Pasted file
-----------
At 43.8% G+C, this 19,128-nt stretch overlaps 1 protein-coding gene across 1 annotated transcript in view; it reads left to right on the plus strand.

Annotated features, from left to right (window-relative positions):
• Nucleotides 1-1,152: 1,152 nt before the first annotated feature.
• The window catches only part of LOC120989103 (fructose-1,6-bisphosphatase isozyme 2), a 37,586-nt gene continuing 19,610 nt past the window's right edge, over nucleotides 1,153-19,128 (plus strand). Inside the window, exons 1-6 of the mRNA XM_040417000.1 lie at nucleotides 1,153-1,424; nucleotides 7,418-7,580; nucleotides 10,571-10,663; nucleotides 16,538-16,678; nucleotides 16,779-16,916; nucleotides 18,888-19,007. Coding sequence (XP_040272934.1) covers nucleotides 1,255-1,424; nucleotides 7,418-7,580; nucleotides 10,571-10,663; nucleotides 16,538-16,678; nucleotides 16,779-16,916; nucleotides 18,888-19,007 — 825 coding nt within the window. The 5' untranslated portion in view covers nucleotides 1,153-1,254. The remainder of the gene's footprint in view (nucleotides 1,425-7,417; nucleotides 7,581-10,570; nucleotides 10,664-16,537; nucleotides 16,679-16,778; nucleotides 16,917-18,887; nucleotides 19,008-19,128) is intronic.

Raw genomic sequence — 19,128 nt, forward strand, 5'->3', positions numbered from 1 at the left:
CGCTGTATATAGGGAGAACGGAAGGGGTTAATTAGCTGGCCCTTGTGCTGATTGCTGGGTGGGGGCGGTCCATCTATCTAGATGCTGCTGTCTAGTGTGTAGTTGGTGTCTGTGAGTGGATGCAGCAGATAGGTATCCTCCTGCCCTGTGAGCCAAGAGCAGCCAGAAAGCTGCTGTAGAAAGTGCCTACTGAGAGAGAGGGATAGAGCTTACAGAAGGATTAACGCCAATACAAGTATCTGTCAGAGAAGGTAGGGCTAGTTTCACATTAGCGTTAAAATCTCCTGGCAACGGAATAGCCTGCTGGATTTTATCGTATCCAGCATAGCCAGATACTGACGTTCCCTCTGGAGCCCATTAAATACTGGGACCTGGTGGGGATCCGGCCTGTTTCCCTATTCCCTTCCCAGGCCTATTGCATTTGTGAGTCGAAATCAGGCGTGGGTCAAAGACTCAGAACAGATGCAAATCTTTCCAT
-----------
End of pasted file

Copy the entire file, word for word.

At 43.8% G+C, this 19,128-nt stretch overlaps 1 protein-coding gene across 1 annotated transcript in view; it reads left to right on the plus strand.

Annotated features, from left to right (window-relative positions):
• Nucleotides 1-1,152: 1,152 nt before the first annotated feature.
• The window catches only part of LOC120989103 (fructose-1,6-bisphosphatase isozyme 2), a 37,586-nt gene continuing 19,610 nt past the window's right edge, over nucleotides 1,153-19,128 (plus strand). Inside the window, exons 1-6 of the mRNA XM_040417000.1 lie at nucleotides 1,153-1,424; nucleotides 7,418-7,580; nucleotides 10,571-10,663; nucleotides 16,538-16,678; nucleotides 16,779-16,916; nucleotides 18,888-19,007. Coding sequence (XP_040272934.1) covers nucleotides 1,255-1,424; nucleotides 7,418-7,580; nucleotides 10,571-10,663; nucleotides 16,538-16,678; nucleotides 16,779-16,916; nucleotides 18,888-19,007 — 825 coding nt within the window. The 5' untranslated portion in view covers nucleotides 1,153-1,254. The remainder of the gene's footprint in view (nucleotides 1,425-7,417; nucleotides 7,581-10,570; nucleotides 10,664-16,537; nucleotides 16,679-16,778; nucleotides 16,917-18,887; nucleotides 19,008-19,128) is intronic.

Raw genomic sequence — 19,128 nt, forward strand, 5'->3', positions numbered from 1 at the left:
CGCTGTATATAGGGAGAACGGAAGGGGTTAATTAGCTGGCCCTTGTGCTGATTGCTGGGTGGGGGCGGTCCATCTATCTAGATGCTGCTGTCTAGTGTGTAGTTGGTGTCTGTGAGTGGATGCAGCAGATAGGTATCCTCCTGCCCTGTGAGCCAAGAGCAGCCAGAAAGCTGCTGTAGAAAGTGCCTACTGAGAGAGAGGGATAGAGCTTACAGAAGGATTAACGCCAATACAAGTATCTGTCAGAGAAGGTAGGGCTAGTTTCACATTAGCGTTAAAATCTCCTGGCAACGGAATAGCCTGCTGGATTTTATCGTATCCAGCATAGCCAGATACTGACGTTCCCTCTGGAGCCCATTAAATACTGGGACCTGGTGGGGATCCGGCCTGTTTCCCTATTCCCTTCCCAGGCCTATTGCATTTGTGAGTCGAAATCAGGCGTGGGTCAAAGACTCAGAACAGATGCAAATCTTTCCAT